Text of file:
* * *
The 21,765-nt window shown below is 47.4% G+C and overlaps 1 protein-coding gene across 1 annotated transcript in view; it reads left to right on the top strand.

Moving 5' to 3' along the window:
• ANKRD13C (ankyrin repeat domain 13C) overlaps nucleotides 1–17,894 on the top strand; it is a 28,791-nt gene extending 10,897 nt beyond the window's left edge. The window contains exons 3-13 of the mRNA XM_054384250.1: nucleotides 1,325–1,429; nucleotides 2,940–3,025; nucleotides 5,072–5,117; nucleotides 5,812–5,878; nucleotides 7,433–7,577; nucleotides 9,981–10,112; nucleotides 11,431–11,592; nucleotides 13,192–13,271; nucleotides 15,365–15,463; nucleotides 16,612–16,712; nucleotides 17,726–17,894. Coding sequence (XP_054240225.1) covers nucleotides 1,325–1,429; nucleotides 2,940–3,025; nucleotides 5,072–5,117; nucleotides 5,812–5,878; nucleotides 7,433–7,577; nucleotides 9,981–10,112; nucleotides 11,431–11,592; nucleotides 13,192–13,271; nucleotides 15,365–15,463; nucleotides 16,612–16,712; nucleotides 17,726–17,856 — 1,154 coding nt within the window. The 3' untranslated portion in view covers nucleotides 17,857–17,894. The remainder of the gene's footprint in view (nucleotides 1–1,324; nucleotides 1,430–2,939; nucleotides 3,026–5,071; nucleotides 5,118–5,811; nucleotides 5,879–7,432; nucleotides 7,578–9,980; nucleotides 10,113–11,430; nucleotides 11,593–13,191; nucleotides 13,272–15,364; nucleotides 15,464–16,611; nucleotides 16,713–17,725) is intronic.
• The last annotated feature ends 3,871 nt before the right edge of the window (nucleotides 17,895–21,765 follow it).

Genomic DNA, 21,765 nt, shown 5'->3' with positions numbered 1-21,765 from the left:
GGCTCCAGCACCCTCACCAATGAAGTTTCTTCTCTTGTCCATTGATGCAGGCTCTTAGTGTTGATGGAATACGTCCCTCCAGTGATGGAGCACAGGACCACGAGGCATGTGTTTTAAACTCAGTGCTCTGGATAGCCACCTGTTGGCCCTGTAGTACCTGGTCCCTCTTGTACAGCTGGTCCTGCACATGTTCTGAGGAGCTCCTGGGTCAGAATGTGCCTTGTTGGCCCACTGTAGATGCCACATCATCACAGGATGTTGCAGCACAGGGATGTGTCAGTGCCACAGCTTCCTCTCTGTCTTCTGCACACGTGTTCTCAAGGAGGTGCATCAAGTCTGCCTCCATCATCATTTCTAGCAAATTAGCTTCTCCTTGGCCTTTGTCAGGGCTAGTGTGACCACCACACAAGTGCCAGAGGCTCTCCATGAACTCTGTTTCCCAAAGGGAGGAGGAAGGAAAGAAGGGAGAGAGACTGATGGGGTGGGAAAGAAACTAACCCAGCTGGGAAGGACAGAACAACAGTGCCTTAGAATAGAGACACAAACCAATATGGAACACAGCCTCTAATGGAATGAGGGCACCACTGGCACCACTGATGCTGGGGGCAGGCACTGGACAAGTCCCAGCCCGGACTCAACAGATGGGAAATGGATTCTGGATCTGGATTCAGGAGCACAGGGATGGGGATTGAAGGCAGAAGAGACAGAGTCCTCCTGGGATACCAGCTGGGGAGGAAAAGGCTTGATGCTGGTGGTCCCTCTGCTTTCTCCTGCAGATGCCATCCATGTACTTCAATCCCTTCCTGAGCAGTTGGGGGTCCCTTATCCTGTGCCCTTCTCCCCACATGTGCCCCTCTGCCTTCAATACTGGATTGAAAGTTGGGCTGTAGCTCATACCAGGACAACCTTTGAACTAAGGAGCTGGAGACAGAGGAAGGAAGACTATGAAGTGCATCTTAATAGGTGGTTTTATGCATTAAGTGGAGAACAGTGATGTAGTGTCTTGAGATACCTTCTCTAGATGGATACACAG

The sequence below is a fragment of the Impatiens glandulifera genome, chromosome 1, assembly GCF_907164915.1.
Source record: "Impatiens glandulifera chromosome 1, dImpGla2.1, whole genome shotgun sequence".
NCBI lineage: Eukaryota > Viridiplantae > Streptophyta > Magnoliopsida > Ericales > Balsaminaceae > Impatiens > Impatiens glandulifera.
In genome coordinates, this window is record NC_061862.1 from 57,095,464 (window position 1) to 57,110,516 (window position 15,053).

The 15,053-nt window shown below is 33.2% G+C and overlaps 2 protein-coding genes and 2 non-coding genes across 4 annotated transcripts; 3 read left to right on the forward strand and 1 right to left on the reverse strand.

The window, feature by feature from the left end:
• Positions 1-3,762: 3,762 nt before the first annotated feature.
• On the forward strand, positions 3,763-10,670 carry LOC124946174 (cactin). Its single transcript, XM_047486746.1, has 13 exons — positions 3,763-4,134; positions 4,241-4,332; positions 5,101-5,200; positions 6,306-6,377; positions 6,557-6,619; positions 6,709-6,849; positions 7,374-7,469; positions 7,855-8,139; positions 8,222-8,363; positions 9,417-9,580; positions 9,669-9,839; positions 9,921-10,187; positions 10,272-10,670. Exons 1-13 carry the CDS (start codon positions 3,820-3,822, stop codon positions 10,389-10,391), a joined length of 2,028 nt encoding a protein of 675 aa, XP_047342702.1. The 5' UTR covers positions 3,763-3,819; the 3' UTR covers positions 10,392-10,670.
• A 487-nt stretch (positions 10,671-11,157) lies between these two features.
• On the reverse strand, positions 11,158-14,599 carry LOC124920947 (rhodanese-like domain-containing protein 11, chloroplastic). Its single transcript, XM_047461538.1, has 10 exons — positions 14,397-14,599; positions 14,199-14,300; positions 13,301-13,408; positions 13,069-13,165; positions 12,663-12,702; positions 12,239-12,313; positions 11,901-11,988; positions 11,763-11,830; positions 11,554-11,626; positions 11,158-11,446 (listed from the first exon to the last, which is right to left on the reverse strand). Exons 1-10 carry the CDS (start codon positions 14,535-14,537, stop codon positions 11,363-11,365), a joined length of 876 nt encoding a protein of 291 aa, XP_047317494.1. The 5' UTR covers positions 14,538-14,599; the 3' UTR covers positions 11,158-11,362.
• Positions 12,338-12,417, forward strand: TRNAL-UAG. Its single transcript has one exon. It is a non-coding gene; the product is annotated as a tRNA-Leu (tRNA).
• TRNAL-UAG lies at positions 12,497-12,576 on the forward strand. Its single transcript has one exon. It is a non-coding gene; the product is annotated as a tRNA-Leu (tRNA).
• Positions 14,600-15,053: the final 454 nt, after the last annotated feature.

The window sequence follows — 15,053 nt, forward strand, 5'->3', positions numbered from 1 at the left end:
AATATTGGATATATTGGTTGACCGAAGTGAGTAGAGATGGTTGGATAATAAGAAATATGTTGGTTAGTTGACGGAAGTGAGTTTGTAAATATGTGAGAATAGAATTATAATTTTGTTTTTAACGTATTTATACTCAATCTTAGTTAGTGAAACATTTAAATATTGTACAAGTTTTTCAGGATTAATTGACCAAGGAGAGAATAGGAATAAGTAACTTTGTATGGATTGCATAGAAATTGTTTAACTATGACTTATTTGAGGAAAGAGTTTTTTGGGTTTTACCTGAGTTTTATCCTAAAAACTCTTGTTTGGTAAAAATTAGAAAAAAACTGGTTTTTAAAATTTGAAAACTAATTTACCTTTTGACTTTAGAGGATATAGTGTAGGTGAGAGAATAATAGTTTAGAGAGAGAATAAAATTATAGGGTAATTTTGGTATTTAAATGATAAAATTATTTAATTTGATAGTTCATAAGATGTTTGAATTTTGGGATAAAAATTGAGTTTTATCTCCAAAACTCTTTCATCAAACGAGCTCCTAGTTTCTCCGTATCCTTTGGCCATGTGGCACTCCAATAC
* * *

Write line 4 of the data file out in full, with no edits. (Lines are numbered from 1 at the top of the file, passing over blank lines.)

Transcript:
• The last annotated feature ends 3,871 nt before the right edge of the window (nucleotides 17,895–21,765 follow it).